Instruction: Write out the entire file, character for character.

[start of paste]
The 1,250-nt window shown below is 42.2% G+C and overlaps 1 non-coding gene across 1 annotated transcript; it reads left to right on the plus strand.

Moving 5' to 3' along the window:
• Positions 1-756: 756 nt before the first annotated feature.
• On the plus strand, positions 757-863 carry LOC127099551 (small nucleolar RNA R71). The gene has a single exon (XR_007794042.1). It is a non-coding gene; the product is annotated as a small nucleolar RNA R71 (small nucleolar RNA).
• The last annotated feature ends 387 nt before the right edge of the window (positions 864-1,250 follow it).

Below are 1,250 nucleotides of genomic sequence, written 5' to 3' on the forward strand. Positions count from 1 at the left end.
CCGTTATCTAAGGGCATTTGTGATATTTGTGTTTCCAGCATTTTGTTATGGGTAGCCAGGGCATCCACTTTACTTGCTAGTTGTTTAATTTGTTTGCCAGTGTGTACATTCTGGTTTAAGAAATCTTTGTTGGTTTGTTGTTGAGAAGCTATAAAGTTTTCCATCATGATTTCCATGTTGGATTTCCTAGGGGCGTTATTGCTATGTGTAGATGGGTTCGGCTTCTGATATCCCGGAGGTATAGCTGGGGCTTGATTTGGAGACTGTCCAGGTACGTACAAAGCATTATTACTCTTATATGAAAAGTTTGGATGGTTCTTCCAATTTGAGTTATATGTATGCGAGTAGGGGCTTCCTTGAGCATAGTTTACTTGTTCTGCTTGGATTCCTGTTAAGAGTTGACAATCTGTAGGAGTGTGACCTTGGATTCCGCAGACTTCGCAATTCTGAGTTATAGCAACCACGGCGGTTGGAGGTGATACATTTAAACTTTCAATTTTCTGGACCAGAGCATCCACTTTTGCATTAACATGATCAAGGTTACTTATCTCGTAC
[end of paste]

The 1,250-nt window shown below is 42.2% G+C and overlaps 1 non-coding gene across 1 annotated transcript; it reads left to right on the plus strand.

Moving 5' to 3' along the window:
• Positions 1-756: 756 nt before the first annotated feature.
• On the plus strand, positions 757-863 carry LOC127099551 (small nucleolar RNA R71). The gene has a single exon (XR_007794042.1). It is a non-coding gene; the product is annotated as a small nucleolar RNA R71 (small nucleolar RNA).
• The last annotated feature ends 387 nt before the right edge of the window (positions 864-1,250 follow it).

Below are 1,250 nucleotides of genomic sequence, written 5' to 3' on the forward strand. Positions count from 1 at the left end.
CCGTTATCTAAGGGCATTTGTGATATTTGTGTTTCCAGCATTTTGTTATGGGTAGCCAGGGCATCCACTTTACTTGCTAGTTGTTTAATTTGTTTGCCAGTGTGTACATTCTGGTTTAAGAAATCTTTGTTGGTTTGTTGTTGAGAAGCTATAAAGTTTTCCATCATGATTTCCATGTTGGATTTCCTAGGGGCGTTATTGCTATGTGTAGATGGGTTCGGCTTCTGATATCCCGGAGGTATAGCTGGGGCTTGATTTGGAGACTGTCCAGGTACGTACAAAGCATTATTACTCTTATATGAAAAGTTTGGATGGTTCTTCCAATTTGAGTTATATGTATGCGAGTAGGGGCTTCCTTGAGCATAGTTTACTTGTTCTGCTTGGATTCCTGTTAAGAGTTGACAATCTGTAGGAGTGTGACCTTGGATTCCGCAGACTTCGCAATTCTGAGTTATAGCAACCACGGCGGTTGGAGGTGATACATTTAAACTTTCAATTTTCTGGACCAGAGCATCCACTTTTGCATTAACATGATCAAGGTTACTTATCTCGTAC